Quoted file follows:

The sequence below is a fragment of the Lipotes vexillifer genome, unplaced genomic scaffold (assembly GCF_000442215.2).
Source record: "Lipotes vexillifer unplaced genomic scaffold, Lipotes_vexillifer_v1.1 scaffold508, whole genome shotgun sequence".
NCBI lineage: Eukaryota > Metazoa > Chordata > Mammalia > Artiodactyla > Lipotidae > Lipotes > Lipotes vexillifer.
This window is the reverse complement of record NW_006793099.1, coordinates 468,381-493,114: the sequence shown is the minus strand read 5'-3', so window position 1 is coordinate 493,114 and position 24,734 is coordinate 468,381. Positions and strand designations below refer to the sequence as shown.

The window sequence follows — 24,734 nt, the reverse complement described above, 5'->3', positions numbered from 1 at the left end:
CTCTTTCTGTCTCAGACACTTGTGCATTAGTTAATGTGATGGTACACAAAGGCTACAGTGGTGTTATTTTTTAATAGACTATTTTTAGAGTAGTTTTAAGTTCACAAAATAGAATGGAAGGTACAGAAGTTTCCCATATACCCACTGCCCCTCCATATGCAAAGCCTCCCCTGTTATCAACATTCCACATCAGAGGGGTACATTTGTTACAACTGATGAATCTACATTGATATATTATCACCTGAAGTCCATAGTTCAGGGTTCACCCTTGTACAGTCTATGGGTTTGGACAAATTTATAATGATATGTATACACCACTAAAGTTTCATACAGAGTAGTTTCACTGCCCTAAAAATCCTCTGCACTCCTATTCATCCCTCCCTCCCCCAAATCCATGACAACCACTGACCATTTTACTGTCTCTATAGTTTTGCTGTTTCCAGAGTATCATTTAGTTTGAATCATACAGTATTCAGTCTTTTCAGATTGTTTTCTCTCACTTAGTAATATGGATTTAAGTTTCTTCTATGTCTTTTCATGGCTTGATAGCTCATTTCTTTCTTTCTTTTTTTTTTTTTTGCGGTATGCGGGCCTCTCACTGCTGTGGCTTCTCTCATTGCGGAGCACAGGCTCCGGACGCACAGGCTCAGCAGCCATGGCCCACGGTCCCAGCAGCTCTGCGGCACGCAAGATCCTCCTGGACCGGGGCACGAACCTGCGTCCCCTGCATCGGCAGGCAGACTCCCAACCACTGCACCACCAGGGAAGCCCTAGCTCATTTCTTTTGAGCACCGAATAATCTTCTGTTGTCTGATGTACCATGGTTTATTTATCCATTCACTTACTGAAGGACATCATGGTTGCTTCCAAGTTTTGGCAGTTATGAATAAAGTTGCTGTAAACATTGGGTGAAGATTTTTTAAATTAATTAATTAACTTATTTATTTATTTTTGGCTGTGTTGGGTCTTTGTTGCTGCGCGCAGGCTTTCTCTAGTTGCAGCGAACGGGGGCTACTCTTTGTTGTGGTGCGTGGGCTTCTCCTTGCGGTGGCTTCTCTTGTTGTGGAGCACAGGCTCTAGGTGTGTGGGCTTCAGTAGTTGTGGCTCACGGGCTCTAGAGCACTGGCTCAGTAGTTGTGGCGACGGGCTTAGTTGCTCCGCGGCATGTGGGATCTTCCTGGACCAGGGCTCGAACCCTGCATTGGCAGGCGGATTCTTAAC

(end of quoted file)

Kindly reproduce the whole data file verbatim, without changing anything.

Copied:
The sequence below is a fragment of the Lipotes vexillifer genome, unplaced genomic scaffold (assembly GCF_000442215.2).
Source record: "Lipotes vexillifer unplaced genomic scaffold, Lipotes_vexillifer_v1.1 scaffold508, whole genome shotgun sequence".
NCBI lineage: Eukaryota > Metazoa > Chordata > Mammalia > Artiodactyla > Lipotidae > Lipotes > Lipotes vexillifer.
This window is the reverse complement of record NW_006793099.1, coordinates 468,381-493,114: the sequence shown is the minus strand read 5'-3', so window position 1 is coordinate 493,114 and position 24,734 is coordinate 468,381. Positions and strand designations below refer to the sequence as shown.

The window sequence follows — 24,734 nt, the reverse complement described above, 5'->3', positions numbered from 1 at the left end:
CTCTTTCTGTCTCAGACACTTGTGCATTAGTTAATGTGATGGTACACAAAGGCTACAGTGGTGTTATTTTTTAATAGACTATTTTTAGAGTAGTTTTAAGTTCACAAAATAGAATGGAAGGTACAGAAGTTTCCCATATACCCACTGCCCCTCCATATGCAAAGCCTCCCCTGTTATCAACATTCCACATCAGAGGGGTACATTTGTTACAACTGATGAATCTACATTGATATATTATCACCTGAAGTCCATAGTTCAGGGTTCACCCTTGTACAGTCTATGGGTTTGGACAAATTTATAATGATATGTATACACCACTAAAGTTTCATACAGAGTAGTTTCACTGCCCTAAAAATCCTCTGCACTCCTATTCATCCCTCCCTCCCCCAAATCCATGACAACCACTGACCATTTTACTGTCTCTATAGTTTTGCTGTTTCCAGAGTATCATTTAGTTTGAATCATACAGTATTCAGTCTTTTCAGATTGTTTTCTCTCACTTAGTAATATGGATTTAAGTTTCTTCTATGTCTTTTCATGGCTTGATAGCTCATTTCTTTCTTTCTTTTTTTTTTTTTTGCGGTATGCGGGCCTCTCACTGCTGTGGCTTCTCTCATTGCGGAGCACAGGCTCCGGACGCACAGGCTCAGCAGCCATGGCCCACGGTCCCAGCAGCTCTGCGGCACGCAAGATCCTCCTGGACCGGGGCACGAACCTGCGTCCCCTGCATCGGCAGGCAGACTCCCAACCACTGCACCACCAGGGAAGCCCTAGCTCATTTCTTTTGAGCACCGAATAATCTTCTGTTGTCTGATGTACCATGGTTTATTTATCCATTCACTTACTGAAGGACATCATGGTTGCTTCCAAGTTTTGGCAGTTATGAATAAAGTTGCTGTAAACATTGGGTGAAGATTTTTTAAATTAATTAATTAACTTATTTATTTATTTTTGGCTGTGTTGGGTCTTTGTTGCTGCGCGCAGGCTTTCTCTAGTTGCAGCGAACGGGGGCTACTCTTTGTTGTGGTGCGTGGGCTTCTCCTTGCGGTGGCTTCTCTTGTTGTGGAGCACAGGCTCTAGGTGTGTGGGCTTCAGTAGTTGTGGCTCACGGGCTCTAGAGCACTGGCTCAGTAGTTGTGGCGACGGGCTTAGTTGCTCCGCGGCATGTGGGATCTTCCTGGACCAGGGCTCGAACCCTGCATTGGCAGGCGGATTCTTAAC